The onslaught ofis forecast to continue for the next few days, dumping as much as 50 inches on some parts of Texas.
Mandatory evacuations were announced by at least seven cities and eight counties before Harvey made landfall, but no such mandatory evacuation call was made for Houston, the nation's fourth most-populous city.
As Houston was inundated over the weekend, water rescues -- by truck, boat and Coast Guard helicopter -- of residents trapped by the floodwater numbered in the thousands.
Now, some residents are asking why they weren't told to get out of harm's way before the storm hit, leaving them stranded and waiting for help.
Many were brought to a shelter set up by the American Red Cross at the George R. Brown Convention Center, but the 1,300 cots set up for evacuees quickly filled up. More facilities were being prepared Monday morning, with additional shelters being arranged in other cities, including Dallas and San Antonio. The Federal Emergency Management Agency said Monday they expect more than 30,000 displaced people to be placed in temporary shelters.
On Sunday evening, Houston Mayor Sylvester Turner stood by his decision not to order a mandatory evacuation of the city. He said the best course of action was for residents in Houston and surrounding areas to stay in place. Factors in his decision included not knowing exactly where Harvey (when it was still a hurricane) was headed, and the "crazy" logistics of trying to plan an evacuation of 2.3 million people within a couple of days.
Turner also cited the experience the city had when residents evacuated ahead of Hurricane Rita in 2005, leading to, leaving many people stuck in traffic for more than 20 hours as they tried to flee the city, resulting in dozens of deaths. Rita had been predicted to hit Houston, but ended up making landfall well east of the city.
"The decision that we made was a smart one," Turner said. "It was the right decision in terms of their safety, and always we must put the interests of the city of Houston, and Houstonians, first."
Texas Governor Greg Abbott is sending more than 3,000 National Guardsmen to help with rescue efforts. Abbott had urged people to leave the area before Harvey arrived, but did not criticize local officials for failing to order a mandatory evacuation of Houston.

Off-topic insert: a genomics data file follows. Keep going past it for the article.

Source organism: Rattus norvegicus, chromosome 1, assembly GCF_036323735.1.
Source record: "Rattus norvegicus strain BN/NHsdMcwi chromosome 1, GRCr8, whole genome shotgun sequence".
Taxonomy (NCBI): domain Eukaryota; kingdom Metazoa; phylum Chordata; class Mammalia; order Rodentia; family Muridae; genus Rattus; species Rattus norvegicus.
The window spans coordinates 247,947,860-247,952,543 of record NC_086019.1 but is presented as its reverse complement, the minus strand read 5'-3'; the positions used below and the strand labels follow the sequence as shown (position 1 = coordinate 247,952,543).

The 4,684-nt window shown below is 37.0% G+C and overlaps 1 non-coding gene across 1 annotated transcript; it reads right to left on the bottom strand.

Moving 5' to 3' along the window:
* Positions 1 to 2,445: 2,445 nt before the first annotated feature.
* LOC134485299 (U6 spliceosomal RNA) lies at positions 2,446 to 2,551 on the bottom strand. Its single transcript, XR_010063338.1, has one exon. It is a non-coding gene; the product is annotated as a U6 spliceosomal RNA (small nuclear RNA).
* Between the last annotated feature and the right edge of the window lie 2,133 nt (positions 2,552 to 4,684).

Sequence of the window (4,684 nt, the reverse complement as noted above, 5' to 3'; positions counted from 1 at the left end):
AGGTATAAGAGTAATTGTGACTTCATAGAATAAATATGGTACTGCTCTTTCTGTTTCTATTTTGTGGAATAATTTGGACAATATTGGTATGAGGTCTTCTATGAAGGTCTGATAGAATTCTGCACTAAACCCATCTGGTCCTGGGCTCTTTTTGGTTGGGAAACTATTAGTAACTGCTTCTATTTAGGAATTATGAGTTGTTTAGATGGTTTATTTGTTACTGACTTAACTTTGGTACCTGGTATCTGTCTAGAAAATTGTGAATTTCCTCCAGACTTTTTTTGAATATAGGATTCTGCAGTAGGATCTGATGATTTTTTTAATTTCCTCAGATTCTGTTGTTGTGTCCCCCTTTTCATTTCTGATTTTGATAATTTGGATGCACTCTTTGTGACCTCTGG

Abbott told CBS News correspondent Mark Strassmann, "Well the evacuation calls, of course, are up to local officials, and now is not the time to second-guess the calls they made. My job is to work with them and assist them in any way possible to make sure we save as many lives as we can."
Abbott told "CBS This Morning" co-anchor Norah O'Donnell on Monday that, "the time for making that determination has passed; no need for us to relitigate that issue right now."
"What we have to focus on, again, is making sure that we continue this evacuation process, get people out of harm's way, get them relocated, and then begin the rebuilding process," Abbott said.
When asked about the federal government's response to the disaster, FEMA Administrator Brock Long -- referring to Hurricane Harvey as a "landmark event" -- said that it was up to Texas state authorities to set mission priorities.
"All disasters begin and end at the local level," he said. "The bottom line is, is that it starts at the local level. When the local government's capacity has been exceeded to handle the disaster and what they're facing," he said that is when further resources were called upon from the county or state governments, before asking for federal assistance.
Two people have died as a result of Hurricane Harvey.
Editor's Note: An earlier version of this story stated that Governor Abbott "did not demand a mandatory evacuation for Houston." A spokesperson for the Governor's office stated that in Texas the governor does not make such orders.